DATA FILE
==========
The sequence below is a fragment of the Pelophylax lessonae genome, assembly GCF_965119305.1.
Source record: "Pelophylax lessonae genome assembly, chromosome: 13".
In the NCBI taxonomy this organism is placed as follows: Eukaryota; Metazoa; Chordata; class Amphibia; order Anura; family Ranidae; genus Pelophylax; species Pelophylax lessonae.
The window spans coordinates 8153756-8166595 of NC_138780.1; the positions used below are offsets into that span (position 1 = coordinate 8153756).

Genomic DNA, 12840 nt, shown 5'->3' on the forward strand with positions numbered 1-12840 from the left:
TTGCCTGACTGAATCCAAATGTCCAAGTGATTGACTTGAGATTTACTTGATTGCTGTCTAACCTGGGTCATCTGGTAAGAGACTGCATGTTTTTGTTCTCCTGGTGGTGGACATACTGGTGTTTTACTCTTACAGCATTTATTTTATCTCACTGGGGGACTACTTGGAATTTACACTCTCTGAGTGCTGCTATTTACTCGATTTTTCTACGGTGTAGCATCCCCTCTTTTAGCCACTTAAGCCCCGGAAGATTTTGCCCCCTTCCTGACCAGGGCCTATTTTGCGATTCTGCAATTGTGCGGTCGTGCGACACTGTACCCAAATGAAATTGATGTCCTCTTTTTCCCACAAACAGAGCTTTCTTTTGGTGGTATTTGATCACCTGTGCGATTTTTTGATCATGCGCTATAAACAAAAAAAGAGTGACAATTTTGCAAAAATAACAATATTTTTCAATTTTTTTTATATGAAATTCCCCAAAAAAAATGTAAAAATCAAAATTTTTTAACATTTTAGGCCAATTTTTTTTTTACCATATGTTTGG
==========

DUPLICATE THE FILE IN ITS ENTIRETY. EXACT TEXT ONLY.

The sequence below is a fragment of the Pelophylax lessonae genome, assembly GCF_965119305.1.
Source record: "Pelophylax lessonae genome assembly, chromosome: 13".
In the NCBI taxonomy this organism is placed as follows: Eukaryota; Metazoa; Chordata; class Amphibia; order Anura; family Ranidae; genus Pelophylax; species Pelophylax lessonae.
The window spans coordinates 8153756-8166595 of NC_138780.1; the positions used below are offsets into that span (position 1 = coordinate 8153756).

Genomic DNA, 12840 nt, shown 5'->3' on the forward strand with positions numbered 1-12840 from the left:
TTGCCTGACTGAATCCAAATGTCCAAGTGATTGACTTGAGATTTACTTGATTGCTGTCTAACCTGGGTCATCTGGTAAGAGACTGCATGTTTTTGTTCTCCTGGTGGTGGACATACTGGTGTTTTACTCTTACAGCATTTATTTTATCTCACTGGGGGACTACTTGGAATTTACACTCTCTGAGTGCTGCTATTTACTCGATTTTTCTACGGTGTAGCATCCCCTCTTTTAGCCACTTAAGCCCCGGAAGATTTTGCCCCCTTCCTGACCAGGGCCTATTTTGCGATTCTGCAATTGTGCGGTCGTGCGACACTGTACCCAAATGAAATTGATGTCCTCTTTTTCCCACAAACAGAGCTTTCTTTTGGTGGTATTTGATCACCTGTGCGATTTTTTGATCATGCGCTATAAACAAAAAAAGAGTGACAATTTTGCAAAAATAACAATATTTTTCAATTTTTTTTATATGAAATTCCCCAAAAAAAATGTAAAAATCAAAATTTTTTAACATTTTAGGCCAATTTTTTTTTTACCATATGTTTGG